The Bank of New York Mellon Corp., the world’s largest custodian bank, said late Wednesday said that Robert Kelly stepped down as chairman and chief executive officer due to differences with the bank’s directors over his management.
Gerald Hassell, president and board member, has been named as Kelly’s immediate successor. Hassell, 59, had been with the former Bank of New York for more than three decades while Kelly led the new BNY Mellon since 2007. Hassell joined as a management trainee in 1973.
Kelly served as chief executive officer of Mellon Financial Corp. prior to the merger of Bank of New York and Mellon Financial that year, which vaulted the bank past JP Morgan Chase as the world's largest custodian. BNY Mellon had $26.3 trillion in assets under custody and $1.3 trillion in assets under management at the end of June.
In a terse statement, BNY Mellon did not elaborate on Kelly’s resignation. “Gerald is ideally positioned to guide BNY Mellon through the next phase of its growth and to bring it to its full potential,” said Wesley van Schack, lead director of BNY Mellon.
During Kelly's tenure, BNY Mellon expanded through acquistions such as the purchase of PNC Financial Service Group's investment servicing business for $2.31 billion and Germany's BHF Asset Servicing GmbH for $363 million. However, the bank has also faced plenty of challenges.
On August 10, BNY Mellon said it planned to cut 1,500 jobs or 3% of its workforce.
The cuts came after the company posted record net income in its second quarter. But Kelly said that operating expenses had grown faster than revenue, necessitating the cuts. On a July conference call Kelly said that the bank would trim cost by moving people to cheaper locations, consolidating real estate holdings at cutting its procurement budget.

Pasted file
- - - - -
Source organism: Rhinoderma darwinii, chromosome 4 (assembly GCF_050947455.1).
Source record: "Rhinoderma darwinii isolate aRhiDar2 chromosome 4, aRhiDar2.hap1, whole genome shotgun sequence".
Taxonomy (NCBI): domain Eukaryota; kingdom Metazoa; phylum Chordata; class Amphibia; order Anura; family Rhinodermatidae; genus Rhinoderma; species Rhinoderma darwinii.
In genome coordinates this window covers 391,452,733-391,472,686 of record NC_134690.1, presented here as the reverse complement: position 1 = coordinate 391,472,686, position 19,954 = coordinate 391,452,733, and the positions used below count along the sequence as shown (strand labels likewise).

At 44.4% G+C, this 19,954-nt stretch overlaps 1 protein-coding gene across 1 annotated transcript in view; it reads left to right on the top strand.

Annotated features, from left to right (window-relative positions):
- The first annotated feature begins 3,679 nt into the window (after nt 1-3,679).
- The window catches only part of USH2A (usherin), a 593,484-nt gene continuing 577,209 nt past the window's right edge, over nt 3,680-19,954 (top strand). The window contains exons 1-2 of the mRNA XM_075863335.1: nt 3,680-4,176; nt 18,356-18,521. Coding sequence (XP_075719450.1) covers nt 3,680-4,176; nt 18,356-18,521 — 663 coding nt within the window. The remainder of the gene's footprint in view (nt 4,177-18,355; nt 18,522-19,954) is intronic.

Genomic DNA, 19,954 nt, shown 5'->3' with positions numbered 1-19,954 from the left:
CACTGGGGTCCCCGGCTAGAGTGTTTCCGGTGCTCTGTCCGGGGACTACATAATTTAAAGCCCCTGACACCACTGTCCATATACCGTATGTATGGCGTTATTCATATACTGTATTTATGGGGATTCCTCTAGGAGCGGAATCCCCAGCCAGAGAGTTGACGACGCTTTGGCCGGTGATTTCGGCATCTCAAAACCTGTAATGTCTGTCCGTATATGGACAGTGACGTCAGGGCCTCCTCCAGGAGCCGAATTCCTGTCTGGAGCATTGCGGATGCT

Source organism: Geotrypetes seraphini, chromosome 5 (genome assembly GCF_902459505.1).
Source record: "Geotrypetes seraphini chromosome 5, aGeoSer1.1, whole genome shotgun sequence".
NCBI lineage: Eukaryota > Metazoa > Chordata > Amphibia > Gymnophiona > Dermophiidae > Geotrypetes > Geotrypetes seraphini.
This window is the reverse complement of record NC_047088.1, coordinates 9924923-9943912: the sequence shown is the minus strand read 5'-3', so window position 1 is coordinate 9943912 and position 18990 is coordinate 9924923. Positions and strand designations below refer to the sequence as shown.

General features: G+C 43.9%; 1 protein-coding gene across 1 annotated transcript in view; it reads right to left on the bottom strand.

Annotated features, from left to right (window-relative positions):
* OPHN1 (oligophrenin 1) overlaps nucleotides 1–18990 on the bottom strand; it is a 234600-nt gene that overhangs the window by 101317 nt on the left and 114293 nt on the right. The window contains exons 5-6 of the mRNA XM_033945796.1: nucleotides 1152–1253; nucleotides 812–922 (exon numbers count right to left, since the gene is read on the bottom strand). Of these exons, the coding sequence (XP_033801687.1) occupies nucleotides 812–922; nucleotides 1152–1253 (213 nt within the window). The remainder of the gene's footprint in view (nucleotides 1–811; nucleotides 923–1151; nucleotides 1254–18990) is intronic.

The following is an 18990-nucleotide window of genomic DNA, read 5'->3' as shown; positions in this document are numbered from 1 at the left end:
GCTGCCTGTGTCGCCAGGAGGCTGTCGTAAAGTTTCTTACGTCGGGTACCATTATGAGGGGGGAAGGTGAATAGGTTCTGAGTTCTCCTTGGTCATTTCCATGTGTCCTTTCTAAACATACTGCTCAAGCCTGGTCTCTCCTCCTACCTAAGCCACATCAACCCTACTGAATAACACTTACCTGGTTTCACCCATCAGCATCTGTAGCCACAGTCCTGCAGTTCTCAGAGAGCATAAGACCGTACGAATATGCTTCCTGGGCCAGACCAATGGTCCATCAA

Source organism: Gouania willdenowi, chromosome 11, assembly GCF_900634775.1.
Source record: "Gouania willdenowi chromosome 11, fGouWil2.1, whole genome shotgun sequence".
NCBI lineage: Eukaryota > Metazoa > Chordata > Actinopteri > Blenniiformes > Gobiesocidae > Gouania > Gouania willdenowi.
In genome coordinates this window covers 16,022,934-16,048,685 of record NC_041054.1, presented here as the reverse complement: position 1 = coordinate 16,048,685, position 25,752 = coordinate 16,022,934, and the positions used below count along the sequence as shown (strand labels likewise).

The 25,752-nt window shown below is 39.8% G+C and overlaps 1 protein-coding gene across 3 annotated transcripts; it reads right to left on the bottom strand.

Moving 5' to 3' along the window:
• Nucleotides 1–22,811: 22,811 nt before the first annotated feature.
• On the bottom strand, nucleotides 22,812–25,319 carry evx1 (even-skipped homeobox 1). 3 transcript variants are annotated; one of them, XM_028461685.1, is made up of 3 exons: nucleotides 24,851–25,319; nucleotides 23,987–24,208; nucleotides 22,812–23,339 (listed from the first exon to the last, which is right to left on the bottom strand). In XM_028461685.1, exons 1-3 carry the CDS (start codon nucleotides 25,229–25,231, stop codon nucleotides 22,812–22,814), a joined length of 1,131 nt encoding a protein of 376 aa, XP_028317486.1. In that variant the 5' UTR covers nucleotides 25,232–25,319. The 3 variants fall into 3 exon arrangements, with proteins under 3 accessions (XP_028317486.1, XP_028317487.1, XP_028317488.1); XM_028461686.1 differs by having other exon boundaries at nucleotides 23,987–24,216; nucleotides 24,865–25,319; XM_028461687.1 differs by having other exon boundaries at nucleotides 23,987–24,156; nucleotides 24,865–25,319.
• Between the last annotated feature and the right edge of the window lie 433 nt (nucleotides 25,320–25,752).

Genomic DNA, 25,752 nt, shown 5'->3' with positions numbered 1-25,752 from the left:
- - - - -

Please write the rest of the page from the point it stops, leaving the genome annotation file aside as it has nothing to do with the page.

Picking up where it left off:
New York Attorney General Eric Schneiderman recently said that BNY Mellon violated state law when representing investors in mortgage securities created by Bank of America's Countrywide Financial unit. Schneiderman said that BNY Mellon should pay penalties and restitution to investors.
BNY Mellon, like other custodian banks, has also been the target of lawsuits from pension plans accusing it of executing foreign exchange transactions at inflated prices. The bank has denied wrongdoing in all of the cases.
The price of BNY Mellon’s shares, traded on the New York Stock Exchange, has declined about 32% so far this year, according to Bloomberg. The price per share went down about 3% on Wednesday to close at $20.67.